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Arch Rock near Plettenberg Bay – best done at low tide

One of the Garden Route attractions I haven’t had a chance to visit is Cathedral Rock (also called Arch Rock) at Keurboomstrand near Plettenberg Bay. It’s not for a lack of trying though. Arch Rock is only accessible at low tide and we’ve never spent a couple of days in Plett so it’s only been a quick attempt while passing through if there was time. This time around I had the afternoon in town before picking my daughter up from her shuttle from Cape Town and a glance at the tide table the day before meant that it moved to the top of things to do while waiting.

Parking is at the end of the Keurboomstrand road at the restaurant and beach parking and from there it’s a short 1km walk to get to the magnificent rock formation. At low tide, you can clearly see where it will be inaccessible when walking down the beach so don’t time it too late or you may be stuck for a couple of hours waiting for the tide to turn again.

Most people probably end up just coming to walk to the rock, but next time I’m definitely bringing a towel to have a cooldown in the Matjes River lagoon.

You kinda can’t see the gap in the rocks until the last minute when it suddenly opens up next to you.

When you think of gap in the rocks you always think of the Hole-in-the-Wall at Coffee Bay on the Wild Coast, but this truly is a natural wonder on par.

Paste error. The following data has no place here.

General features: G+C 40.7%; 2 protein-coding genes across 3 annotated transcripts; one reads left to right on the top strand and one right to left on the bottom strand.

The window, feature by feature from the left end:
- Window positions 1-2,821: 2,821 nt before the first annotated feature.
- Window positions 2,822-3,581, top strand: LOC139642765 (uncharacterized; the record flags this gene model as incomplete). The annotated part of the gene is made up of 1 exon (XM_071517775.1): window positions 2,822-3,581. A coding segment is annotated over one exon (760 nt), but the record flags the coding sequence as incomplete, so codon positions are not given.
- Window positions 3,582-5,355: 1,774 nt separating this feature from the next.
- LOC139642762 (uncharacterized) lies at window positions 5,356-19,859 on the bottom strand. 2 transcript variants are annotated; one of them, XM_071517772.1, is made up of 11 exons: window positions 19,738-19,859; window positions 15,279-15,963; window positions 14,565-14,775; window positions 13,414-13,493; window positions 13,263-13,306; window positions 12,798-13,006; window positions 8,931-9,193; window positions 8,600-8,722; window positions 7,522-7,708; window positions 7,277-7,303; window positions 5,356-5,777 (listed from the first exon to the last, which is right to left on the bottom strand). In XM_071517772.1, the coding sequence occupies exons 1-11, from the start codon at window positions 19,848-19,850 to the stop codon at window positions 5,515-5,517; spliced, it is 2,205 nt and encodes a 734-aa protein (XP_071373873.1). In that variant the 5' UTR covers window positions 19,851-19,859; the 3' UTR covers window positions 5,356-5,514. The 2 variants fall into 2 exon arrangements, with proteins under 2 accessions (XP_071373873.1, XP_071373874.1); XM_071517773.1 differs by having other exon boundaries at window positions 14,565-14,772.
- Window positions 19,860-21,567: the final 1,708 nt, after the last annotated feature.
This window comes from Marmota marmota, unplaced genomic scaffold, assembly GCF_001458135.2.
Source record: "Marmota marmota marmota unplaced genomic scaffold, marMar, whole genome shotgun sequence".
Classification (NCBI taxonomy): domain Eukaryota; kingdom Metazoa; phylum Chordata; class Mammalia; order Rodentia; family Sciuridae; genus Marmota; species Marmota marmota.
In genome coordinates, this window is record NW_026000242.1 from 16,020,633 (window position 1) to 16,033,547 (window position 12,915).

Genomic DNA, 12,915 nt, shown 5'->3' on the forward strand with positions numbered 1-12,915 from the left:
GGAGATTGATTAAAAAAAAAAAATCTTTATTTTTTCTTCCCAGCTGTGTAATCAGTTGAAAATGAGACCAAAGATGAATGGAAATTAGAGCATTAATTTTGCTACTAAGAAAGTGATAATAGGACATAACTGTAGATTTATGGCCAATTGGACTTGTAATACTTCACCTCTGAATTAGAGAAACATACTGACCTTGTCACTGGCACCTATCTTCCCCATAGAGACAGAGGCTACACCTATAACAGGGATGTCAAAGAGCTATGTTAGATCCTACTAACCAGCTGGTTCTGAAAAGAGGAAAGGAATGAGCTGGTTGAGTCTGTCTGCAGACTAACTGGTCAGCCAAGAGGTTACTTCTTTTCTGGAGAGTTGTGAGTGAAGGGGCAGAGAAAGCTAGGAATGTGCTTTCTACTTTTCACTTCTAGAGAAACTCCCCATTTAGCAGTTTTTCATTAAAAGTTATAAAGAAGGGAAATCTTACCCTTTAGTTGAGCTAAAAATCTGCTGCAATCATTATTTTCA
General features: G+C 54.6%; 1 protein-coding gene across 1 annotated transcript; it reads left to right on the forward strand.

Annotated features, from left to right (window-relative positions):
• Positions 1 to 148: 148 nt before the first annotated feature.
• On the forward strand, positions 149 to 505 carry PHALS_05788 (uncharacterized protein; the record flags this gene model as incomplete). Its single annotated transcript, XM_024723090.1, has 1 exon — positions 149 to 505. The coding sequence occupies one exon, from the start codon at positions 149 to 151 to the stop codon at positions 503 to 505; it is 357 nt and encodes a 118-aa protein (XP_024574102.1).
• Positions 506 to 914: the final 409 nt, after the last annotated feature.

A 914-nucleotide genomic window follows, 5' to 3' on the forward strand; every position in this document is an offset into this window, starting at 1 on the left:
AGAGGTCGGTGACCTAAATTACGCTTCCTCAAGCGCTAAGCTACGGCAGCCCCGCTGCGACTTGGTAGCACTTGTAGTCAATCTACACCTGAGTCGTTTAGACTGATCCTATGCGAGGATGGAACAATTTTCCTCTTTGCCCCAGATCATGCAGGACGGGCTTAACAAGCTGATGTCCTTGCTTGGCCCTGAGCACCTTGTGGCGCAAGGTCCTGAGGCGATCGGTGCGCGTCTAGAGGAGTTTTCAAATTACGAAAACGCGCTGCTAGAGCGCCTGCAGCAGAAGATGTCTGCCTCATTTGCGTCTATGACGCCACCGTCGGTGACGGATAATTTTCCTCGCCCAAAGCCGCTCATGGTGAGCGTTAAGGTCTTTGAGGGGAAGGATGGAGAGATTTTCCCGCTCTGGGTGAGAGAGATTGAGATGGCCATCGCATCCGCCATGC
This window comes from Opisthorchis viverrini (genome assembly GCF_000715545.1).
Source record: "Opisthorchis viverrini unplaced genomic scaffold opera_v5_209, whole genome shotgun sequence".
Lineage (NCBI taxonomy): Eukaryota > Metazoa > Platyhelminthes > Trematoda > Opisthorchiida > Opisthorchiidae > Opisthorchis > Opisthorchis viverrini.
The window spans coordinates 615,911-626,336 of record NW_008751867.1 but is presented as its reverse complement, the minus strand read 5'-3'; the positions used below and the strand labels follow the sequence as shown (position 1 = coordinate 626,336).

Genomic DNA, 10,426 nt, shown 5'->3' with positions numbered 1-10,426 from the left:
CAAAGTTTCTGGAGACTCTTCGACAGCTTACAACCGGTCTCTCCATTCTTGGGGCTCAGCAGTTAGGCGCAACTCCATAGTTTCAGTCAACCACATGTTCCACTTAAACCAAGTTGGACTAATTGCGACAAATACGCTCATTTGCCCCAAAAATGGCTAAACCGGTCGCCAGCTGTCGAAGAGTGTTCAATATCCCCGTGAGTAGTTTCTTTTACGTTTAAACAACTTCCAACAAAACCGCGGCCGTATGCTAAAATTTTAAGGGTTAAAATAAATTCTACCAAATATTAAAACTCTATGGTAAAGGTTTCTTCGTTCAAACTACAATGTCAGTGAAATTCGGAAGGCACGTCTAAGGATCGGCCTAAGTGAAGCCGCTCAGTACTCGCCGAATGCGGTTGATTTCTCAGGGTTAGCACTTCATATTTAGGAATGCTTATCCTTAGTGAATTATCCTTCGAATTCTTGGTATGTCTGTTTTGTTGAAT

The tide was still on its way down when we got there so the water was still washing through the gap in the rocks. I have seen photos though where you can walk right under the arch.

When you turn around and cross the first beach by the small lagoon, look about halfway up the hillside in front of you and you’ll spot the Matjes River Rock Shelter site about 50m above sea level.The rock shelter was occupied by Stone Age hunter-gatherers between 2,000 and 12,000 years ago. The shelter was used intermittently as a home by thousands of generations of San people who left their rubbish behind. Stone and bone tools, food remains such as shells and bones, and ornaments such as beads and pendants, as well as the bones of people buried there have been found by archaeologists.

Unfortunately we didn’t have time to take the trail up to the rock shelter so it will have to wait for another visit.